Donald Diamond, et al. Appellants
TA Operating LLC d.b.a. Petro Shopping Center, et al. Appellees
Trial Court No. 2011CV0904
Konrad Kuczak, for appellants.
Laurie Avery and Michelle J. Sheehan, for appellees.
DECISION AND JUDGMENT
(¶ 1} Appellants, Donald and Carolyn Jane Diamond, appeal an award of summary judgment issued by the Wood County Court of Common Pleas to appellees, TA Operating, d.b.a. Petro Shopping Center and Travel Centers of America, in a slip and fall negligence suit. Because there was no evidence that the snow and ice upon which appellant fell was a result of an unnatural accumulation or unusually dangerous, we affirm the trial court's ruling.
(¶ 2} On February 21, 2011, appellant Donald Diamond, an over-the-road truck driver, stopped at the Petro Shopping Center. As he walked to the entrance, he stepped on some ice. As he did, his right leg broke through less than two inches of ice, causing him to fall. He consequently suffered severe injuries to his leg. On October 27, 2011, appellants filed a complaint against appellees alleging they were negligent in removing ice and snow from their premises. On November 15, 2012, the trial court granted summary judgment to appellees. Appellants now appeal setting forth the following assignment of error:
The trial court erroneously granted summary judgment.
(¶ 3} On review, appellate courts employ the same standard for summary judgment as trial courts. Lorain Natl. Bank v. Saratoga Apts., 61 Ohio App.3d 127, 129, 572 N.E.2d 198 (9th Dist.1989). The motion may be granted only when it is demonstrated:
(1) that there is no genuine issue as to any material fact; (2) that the moving party is entitled to judgment as a matter of law; and (3) that reasonable minds can come to but one conclusion, and that conclusion is adverse to the party against whom the motion for summary judgment is made, who is entitled to have the evidence construed most strongly in his favor. Harless v. Willis Day Warehousing Co., 54 Ohio St.2d 64, 66, 375 N.E.2d 46 (1978).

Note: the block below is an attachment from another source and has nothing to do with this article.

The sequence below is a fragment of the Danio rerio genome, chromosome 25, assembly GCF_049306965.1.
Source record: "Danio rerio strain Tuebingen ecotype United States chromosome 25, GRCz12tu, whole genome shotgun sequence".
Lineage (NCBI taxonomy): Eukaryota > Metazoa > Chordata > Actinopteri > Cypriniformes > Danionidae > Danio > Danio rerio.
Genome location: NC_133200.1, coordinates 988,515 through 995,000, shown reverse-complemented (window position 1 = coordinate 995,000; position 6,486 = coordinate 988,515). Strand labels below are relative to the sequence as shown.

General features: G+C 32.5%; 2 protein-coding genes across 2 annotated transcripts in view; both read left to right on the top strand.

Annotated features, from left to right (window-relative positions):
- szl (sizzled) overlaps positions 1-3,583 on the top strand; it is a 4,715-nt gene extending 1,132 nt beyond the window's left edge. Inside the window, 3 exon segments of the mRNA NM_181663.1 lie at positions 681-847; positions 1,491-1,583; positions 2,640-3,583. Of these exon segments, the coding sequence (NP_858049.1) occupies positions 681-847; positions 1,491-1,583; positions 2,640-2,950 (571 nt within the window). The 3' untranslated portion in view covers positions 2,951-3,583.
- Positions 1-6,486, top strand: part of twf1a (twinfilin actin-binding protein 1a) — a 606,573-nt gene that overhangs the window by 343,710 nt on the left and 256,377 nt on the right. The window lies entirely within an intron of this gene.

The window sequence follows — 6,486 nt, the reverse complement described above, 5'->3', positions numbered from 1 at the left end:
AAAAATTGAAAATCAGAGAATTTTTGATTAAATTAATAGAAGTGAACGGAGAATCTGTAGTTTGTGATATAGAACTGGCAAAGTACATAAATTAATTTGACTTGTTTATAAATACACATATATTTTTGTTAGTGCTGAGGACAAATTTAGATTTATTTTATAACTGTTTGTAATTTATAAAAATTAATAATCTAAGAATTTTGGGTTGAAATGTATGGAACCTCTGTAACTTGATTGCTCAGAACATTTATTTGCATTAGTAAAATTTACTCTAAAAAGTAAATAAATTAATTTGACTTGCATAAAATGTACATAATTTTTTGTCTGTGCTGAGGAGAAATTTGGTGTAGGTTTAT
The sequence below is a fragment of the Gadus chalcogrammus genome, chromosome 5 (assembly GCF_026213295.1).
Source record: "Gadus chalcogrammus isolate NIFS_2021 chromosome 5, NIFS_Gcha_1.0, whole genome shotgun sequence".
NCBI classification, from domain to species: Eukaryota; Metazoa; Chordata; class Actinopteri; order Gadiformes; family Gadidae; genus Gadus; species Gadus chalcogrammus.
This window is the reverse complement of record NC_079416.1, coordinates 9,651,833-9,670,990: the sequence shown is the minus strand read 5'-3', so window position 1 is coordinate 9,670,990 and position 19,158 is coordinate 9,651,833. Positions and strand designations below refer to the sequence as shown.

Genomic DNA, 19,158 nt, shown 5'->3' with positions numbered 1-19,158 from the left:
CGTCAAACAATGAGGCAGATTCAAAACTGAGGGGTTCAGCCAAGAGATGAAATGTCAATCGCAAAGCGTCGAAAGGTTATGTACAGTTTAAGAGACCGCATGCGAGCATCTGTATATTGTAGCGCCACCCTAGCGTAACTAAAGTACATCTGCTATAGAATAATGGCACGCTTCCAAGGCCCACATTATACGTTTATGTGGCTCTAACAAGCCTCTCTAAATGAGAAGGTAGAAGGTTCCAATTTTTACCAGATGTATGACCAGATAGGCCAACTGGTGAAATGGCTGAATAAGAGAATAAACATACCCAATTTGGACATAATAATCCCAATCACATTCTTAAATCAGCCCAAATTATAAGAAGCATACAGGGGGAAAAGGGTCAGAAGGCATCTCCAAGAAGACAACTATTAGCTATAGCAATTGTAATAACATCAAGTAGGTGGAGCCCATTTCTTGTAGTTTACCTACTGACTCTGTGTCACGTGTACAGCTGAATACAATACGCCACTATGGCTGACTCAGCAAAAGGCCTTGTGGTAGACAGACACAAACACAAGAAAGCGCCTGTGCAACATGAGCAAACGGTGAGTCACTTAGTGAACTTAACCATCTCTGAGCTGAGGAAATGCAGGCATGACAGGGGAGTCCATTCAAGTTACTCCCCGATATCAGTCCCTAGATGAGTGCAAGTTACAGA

(¶ 4} Appellant's injury occurred when he stepped on the sidewalk in front of the entrance. A curb borders the sidewalk. The portion of the sidewalk he stepped on is uneven with the curb. According to appellant's own witness, the sidewalk was indented from 1.2 inches to 1.68 inches below the top surface of the curb. Because of the difference in elevation, a small dam was formed which prevented water from running off the surface of the sidewalk. Ice formed on this portion of the sidewalk. When appellant stepped on the "dam" area, his foot went through the ice, causing him to lose his balance and fall.
(¶ 5} The evidence shows there had been a small snowstorm the night before. During that time, appellees' custodian testified that he shoveled and salted the sidewalk twice. When appellees' manager came on duty in the morning, he testified that it was snowing. He also testified that he twice applied a product called "Ice Melt" to the sidewalk to melt the ice.
(¶ 6} In granting summary judgment, the trial court held that the sidewalk was an open and obvious danger and that appellees "cannot be held liable as there is no duty to protect against an open and obvious danger, natural accumulation of ice or snow, or minimal defects in the curb."
(¶ 7} In Miller v. Tractor Supply Co., 6th Dist. Huron No. H-11-001, 2011-Ohio-5906, ¶ 8-9, this court discussed the duty of a business owner to remove ice and snow from their premises:
It has long been established in Ohio that an owner or occupier of land ordinarily owes no duty to business invitees to remove natural accumulations of ice and snow from the premises, or to warn invitees of the dangers associated with such natural accumulations of ice and snow. Brinkman v. Ross, 68 Ohio St.3d 82, 83-84, 623 N.E.2d 1175 (1993); Jeswald v. Hutt, 15 Ohio St.2d 224, 239 N.E.2d 37 (1968), paragraph one of the syllabus; Abercrombie v. Byrne-Hill Co., Ltd., 6th Dist. Lucas No. L-05-1010, 2005-Ohio-5249, ¶ 12. This rule has been dubbed by some courts as ...